Directed By: Martin Scorsese
Written By: John Logan, based on the book The Invention of Hugo Cabret by Brian Selznick
Starring: Asa Butterfield, Chloe Grace Mortez, Sacha Baron Cohen, Ben Kingsley, Ray Winstone, Emily Mortimer, Christopher Lee, Helen McCrory, Michael Stuhlbarg, and Jude Law
Director of Photographer: Robert Richardson, Editor: Thelma Schoonmaker, Production Designer: Dante Ferretti, Original Music: Howard Shore
In 1989, film history Tom Gunning wrote a highly influential essay entitled “The Cinema of Attractions: Early Film, Its Spectator and the Avant-Garde.” Mr. Gunning examined how film historians had written about the early yore of silent cinema and its push toward narrative cinema. But he proposed that the attraction of the works of Thomas Edison and the Lumiere brothers was not based on seeing stories, but seeing things move. The cinema itself, the spectacle of movement, was its primary attraction. Stories came later; cinema was born out of this attraction of the possibilities of cinema could show or do anything we could think up.
It is this love of spectacle that has obviously drawn Martin Scorsese to make one of his most ambitious, pictures of his career and one of his most self-conscious films. Hugo, an adaptation of a young adult novel by Brian Selznick looks like a strange departure for a director as it follows a story of a child in somewhat of a fairy tale. But Hugo is much more than that, a bold, genre-crossing picture that is both narrative and spectacle, and ultimately a film essay on the importance of the origins of cinema, and the need to preserve classic film as well.
The first thirty minutes of Hugo doesn’t exactly hint at any sort of reflexive story, however. In a mostly silent prologue, Mr. Scorsese zooms his camera through the landscape of a Paris train station, full of characters and quirks. It’s the 1920s and young Hugo Cabret (Asa Butterfield) lives among the clocks of the train station while avoiding the detecting eyes of a bumbling but stern inspector (Sacha Baron Cohen) on the hunt for orphans like himself. As he winds the clocks of the gargantuan station, Mr. Scorsese takes us through the gears and lights that make the things turn, an obsession with not only the bigger picture but the ones inside as well. Hugo’s main goal is to rebuild an anatomical robot that he believes contains a secret message from his dead father. The only way to get the pieces, though, is to steal than from a mysterious man in a toyshop.
That mysterious man, played effortlessly by Ben Kingsley, holds a dark secret that not even his adopted daughter (Chloe Grace Mortez) knows about. As Mr. Scorsese brings us through the early machinations of the plot, he keeps his pace a little more staid and stilted than usual, though some might develop from the performances as well; Mr. Butterfield hasn’t developed into a natural actor yet, and Ms. Mortez has become too comfortable playing years beyond her actual age to really play a child. The comic pieces with Mr. Baron Cohen, a natural actor of the buffoonish, also feels oddly out of place, especially when Hugo opens up from simply a child’s adventure to a wondrous story about the early ages of cinema.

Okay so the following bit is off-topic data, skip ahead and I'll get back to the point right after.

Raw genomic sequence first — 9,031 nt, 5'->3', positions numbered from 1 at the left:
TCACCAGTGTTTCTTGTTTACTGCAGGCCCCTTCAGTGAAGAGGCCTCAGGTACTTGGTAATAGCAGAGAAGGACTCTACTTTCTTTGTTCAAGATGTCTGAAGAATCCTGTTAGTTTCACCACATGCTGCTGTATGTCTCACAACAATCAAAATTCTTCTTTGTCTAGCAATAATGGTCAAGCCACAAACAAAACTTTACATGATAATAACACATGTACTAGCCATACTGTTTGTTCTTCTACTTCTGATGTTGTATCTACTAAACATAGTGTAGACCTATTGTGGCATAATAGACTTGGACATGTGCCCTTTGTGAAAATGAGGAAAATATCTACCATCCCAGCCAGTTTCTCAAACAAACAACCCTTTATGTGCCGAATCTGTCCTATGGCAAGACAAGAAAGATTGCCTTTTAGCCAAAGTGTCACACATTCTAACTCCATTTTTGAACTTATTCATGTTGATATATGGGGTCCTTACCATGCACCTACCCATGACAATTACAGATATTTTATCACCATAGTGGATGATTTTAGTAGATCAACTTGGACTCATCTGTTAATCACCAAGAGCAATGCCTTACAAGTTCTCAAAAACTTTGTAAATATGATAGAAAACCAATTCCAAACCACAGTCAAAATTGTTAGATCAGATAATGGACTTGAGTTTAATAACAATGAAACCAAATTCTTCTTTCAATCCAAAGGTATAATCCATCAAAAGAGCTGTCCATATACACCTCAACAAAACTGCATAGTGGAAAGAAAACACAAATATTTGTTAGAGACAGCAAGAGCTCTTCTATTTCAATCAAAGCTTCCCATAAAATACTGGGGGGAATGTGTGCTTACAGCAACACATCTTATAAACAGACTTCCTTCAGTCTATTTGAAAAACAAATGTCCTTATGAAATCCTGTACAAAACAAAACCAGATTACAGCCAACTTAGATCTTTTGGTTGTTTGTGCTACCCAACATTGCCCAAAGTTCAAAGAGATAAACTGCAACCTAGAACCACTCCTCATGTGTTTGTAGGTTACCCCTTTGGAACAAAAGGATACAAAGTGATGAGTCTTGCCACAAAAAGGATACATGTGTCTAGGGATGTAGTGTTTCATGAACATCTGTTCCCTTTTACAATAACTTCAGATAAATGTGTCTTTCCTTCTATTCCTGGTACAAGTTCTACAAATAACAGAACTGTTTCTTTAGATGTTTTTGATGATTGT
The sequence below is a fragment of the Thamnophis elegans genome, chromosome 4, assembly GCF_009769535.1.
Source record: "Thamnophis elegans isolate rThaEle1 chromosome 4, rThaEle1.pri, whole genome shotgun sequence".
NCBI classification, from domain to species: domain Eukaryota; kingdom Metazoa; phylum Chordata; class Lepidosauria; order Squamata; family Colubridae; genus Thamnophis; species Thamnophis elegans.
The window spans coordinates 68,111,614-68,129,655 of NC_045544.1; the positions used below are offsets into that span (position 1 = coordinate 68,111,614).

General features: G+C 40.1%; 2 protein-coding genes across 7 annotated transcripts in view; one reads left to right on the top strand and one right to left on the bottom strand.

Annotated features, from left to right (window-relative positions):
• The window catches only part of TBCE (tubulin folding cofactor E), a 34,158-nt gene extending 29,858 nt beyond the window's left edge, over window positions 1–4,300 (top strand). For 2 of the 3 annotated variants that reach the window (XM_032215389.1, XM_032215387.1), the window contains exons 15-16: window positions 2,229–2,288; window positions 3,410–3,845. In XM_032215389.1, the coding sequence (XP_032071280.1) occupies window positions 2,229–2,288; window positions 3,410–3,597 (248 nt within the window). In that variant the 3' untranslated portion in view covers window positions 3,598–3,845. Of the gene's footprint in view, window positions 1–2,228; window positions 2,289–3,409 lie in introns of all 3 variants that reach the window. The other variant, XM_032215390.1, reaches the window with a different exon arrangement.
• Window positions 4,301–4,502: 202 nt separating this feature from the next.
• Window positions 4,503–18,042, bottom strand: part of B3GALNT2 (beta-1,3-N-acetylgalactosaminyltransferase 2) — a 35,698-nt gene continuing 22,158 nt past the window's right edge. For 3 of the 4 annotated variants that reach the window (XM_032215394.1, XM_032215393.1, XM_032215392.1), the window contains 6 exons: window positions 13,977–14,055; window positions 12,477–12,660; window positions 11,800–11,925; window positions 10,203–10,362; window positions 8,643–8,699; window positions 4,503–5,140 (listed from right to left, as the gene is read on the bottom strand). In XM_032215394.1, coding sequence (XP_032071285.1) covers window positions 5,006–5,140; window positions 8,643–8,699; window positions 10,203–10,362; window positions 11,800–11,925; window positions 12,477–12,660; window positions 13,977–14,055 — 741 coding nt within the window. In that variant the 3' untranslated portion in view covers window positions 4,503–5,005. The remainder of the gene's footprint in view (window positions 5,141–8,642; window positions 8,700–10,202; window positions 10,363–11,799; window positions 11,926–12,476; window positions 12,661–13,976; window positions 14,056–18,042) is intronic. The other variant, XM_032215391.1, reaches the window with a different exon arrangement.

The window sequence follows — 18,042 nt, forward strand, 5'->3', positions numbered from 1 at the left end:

Those who know Mr. Scorsese well know that he is as much film historian as filmmaker and has worked diligently with Film Foundation to restore important classics that are diluted and forgotten by the age of time (he has recently began touring a gorgeous new print of the Powell & Pressburger masterpiece The Life and Death of Colonel Blimp). So it makes sense that clocks populate the world of Hugo, as time is the enemy for old cinema, and the people we least suspect are the masters of the past. Soon, Hugo learns about the Lumiere brothers, the Edison shorts, and, most importantly, Georges Méliès, the filmmaker behind many fantasy films, including A Trip to the Moon.
While some have read Hugo as basically the most expensive advertisement ever produced for Film Foundation, Hugo delights itself in helping us understand the magic of classic cinema. Mr. Scorsese ends up recreating many of the Méliès shorts in his films, popping them up with color (the old films were tinted by hand) and really showing off the spectacle and the fun of watching them. Hugo says that his father thought cinema showed him his dreams in waking life, and watching how much Mr. Scorsese indulges in these images proves that point.
As much as the director is going back in the past, Mr. Scorsese heads toward the future of cinema as well. Shooting in digital 3D, Mr. Scorsese’s world might be the past, but its alive with such color and depth that looks much more alive than any other film today. This of course thanks to the great work of Mr. Scorsese's collaborators: production designer Dante Feretti and his epic sets, the gorgeously rich lighting of Robert Richardson, and the editing of Themla Shoonmaker. The 3D effects are mostly subtle and not particularly jaw-dropping, except for a moment when he recreates the famous shot from A Trip to the Moon, with the moon popping out of the screen as the spaceship crashes into it.
The reason for such antics from Mr. Scorsese seems simple—cinema is a spectacle, and the act of watching movies, of seeing movement, fantastic worlds, gigantic sets, or flat images popping out of the screen, is what attracted people to the movies at first. It makes sense that Hugo is actually a child-fantasy picture, because it is children who understand this primordial love of cinema, where anything is possible. Hugo is the type of film that cinephiles will be remembering for generations to come. We’ll show our children why we don’t just watch the newest Hollywood products, but instead delve into the real life documents of cinema verite, the wondrous world of Technicolor, the glamour of classic Hollywood, and, before all that, the fantastic spectacle of the first moving pictures.